The options keep on coming, as single-mountain season passes for next season have more add-ons than ever before to compete with the multi-resort mega-passes.
As such, skiers and snowboarders can buy a season ticket for one mountain, get tons of discounts there, and plan more road trips elsewhere to "partner" resorts.
Prices appear to have stayed about the same as last season. However, most ski and snowboard areas have added value to their season tickets, such as more age-group pricing, buddy passes, preferred parking >and even line-cutting. There are more weekday, specific day, short-term and blackout options, and most have some form of "assurance" if Covid again forces shutdowns.
Here's a look around the West at some of the options.
Partnering continues to be a way to keep single-mountain passes viable while acknowledging the sport's growing case of itching feet. Regional programs such as Power Pass and Powder Alliance encourage such travel.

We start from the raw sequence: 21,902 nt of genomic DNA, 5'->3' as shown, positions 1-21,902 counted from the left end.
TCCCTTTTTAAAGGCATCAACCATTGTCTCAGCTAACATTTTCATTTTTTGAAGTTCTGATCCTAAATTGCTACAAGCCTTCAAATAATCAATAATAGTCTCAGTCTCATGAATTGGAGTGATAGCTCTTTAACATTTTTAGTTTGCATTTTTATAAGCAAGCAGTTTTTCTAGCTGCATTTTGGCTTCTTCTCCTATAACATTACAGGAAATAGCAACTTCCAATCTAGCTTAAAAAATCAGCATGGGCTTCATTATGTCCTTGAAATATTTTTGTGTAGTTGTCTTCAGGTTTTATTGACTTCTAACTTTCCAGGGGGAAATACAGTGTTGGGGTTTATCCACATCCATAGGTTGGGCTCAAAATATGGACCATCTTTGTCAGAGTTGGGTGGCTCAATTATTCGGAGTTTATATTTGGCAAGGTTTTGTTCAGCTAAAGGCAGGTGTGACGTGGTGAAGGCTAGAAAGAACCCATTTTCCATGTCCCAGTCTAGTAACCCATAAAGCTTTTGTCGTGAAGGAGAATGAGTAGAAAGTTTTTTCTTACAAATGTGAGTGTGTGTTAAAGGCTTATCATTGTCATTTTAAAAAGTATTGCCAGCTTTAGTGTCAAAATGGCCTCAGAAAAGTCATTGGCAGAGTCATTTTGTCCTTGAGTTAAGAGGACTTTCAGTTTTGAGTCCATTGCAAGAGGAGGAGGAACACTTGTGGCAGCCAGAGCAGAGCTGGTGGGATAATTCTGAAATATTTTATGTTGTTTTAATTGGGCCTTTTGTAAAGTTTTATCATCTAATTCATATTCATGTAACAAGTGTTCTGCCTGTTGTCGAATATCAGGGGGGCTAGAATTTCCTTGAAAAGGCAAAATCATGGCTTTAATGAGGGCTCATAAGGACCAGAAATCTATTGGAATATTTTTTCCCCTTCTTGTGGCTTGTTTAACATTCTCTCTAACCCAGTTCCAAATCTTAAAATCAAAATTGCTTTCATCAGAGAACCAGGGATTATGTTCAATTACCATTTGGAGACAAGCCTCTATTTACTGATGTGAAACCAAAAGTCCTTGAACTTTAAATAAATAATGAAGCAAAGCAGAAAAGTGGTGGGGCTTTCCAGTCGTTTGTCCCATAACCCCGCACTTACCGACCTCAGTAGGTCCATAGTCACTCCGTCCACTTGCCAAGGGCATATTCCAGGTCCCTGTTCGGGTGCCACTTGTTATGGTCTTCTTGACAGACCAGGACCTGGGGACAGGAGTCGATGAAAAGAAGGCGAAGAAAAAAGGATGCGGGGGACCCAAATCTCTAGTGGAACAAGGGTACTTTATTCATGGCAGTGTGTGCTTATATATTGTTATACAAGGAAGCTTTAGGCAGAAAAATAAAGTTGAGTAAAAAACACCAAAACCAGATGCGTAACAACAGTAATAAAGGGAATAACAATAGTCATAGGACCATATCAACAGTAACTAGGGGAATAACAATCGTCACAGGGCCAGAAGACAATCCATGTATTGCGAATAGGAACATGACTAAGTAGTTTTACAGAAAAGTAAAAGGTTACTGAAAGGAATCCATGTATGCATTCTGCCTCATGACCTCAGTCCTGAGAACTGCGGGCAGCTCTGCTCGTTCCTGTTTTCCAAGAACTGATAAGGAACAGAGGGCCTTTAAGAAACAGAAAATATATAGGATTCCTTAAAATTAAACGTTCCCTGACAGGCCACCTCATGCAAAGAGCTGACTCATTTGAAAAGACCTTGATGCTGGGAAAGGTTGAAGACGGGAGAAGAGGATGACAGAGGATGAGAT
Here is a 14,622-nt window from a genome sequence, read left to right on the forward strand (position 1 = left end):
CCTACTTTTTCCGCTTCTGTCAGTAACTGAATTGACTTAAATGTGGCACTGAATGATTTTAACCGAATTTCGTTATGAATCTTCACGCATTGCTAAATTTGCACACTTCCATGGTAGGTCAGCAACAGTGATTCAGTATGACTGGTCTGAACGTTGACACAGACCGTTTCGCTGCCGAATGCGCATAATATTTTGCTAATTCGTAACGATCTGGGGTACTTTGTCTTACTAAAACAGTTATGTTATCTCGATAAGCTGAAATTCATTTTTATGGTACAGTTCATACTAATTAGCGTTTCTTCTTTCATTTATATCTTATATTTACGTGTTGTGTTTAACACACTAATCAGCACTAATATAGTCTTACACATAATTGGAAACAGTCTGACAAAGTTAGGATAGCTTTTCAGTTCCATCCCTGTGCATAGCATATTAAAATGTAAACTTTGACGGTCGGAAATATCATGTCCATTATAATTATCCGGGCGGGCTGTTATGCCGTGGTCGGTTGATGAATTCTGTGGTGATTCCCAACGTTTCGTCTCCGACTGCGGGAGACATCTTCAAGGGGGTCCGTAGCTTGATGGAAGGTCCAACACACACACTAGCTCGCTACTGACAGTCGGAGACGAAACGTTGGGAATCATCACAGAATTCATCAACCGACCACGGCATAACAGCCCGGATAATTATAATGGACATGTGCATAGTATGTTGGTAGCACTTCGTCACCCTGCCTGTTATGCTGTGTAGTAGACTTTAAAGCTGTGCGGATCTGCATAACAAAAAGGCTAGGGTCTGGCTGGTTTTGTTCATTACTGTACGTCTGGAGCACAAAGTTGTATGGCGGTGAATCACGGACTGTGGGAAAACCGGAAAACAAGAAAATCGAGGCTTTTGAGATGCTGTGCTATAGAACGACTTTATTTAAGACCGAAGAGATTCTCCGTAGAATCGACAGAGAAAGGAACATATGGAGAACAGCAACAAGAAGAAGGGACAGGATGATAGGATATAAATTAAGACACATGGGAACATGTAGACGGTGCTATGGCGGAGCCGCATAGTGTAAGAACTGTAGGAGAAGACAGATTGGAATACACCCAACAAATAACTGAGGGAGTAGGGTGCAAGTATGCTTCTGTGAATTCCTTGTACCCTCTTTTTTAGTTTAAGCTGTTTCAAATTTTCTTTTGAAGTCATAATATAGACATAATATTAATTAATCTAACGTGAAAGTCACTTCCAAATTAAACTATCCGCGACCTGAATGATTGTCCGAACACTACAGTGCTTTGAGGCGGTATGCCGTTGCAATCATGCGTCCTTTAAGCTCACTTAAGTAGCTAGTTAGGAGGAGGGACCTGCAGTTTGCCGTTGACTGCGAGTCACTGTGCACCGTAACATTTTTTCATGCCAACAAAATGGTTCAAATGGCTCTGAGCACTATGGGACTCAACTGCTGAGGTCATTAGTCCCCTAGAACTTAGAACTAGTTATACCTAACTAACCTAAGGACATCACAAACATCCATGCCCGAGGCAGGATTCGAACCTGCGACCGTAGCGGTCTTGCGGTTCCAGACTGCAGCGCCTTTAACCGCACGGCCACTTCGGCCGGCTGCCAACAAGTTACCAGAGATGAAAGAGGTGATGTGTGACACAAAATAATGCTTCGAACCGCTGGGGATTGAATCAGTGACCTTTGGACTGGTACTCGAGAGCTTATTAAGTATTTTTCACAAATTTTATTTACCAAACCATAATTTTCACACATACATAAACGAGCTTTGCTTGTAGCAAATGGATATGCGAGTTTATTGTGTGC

Oregon's Mt. Hood Meadows added northern-tier partners Schweitzer, Whitefish and Brundage, while Washington's White Pass keeps it close home with Mission Ridge, 49 Degrees North, Bluewood and Mt. Spokane -- and reciprocal deals with each other. If you're a Powderhorn regular in Colorado but yearn to explore afar, its pass can take you West and East to Vancouver's Mt. Washington and New Hampshire's Ragged Mountain.
At Taos Ski Valley and others, buy a top-end season pass and get an Ikon Base Pass thrown in. Spend a bit more for a Sierra-at-Tahoe season pass and cut lines next season. Snowbird debuts four-day, no-blackout ticket and a 10-day transferable pass.
As for regional passes, all Power Pass resorts, kids 12 and under ski and ride for free -- the oldest age for a ski-free program in the West. Plus, a free excursion to Texas' Spider Mountain Bike Park comes with the regional pass.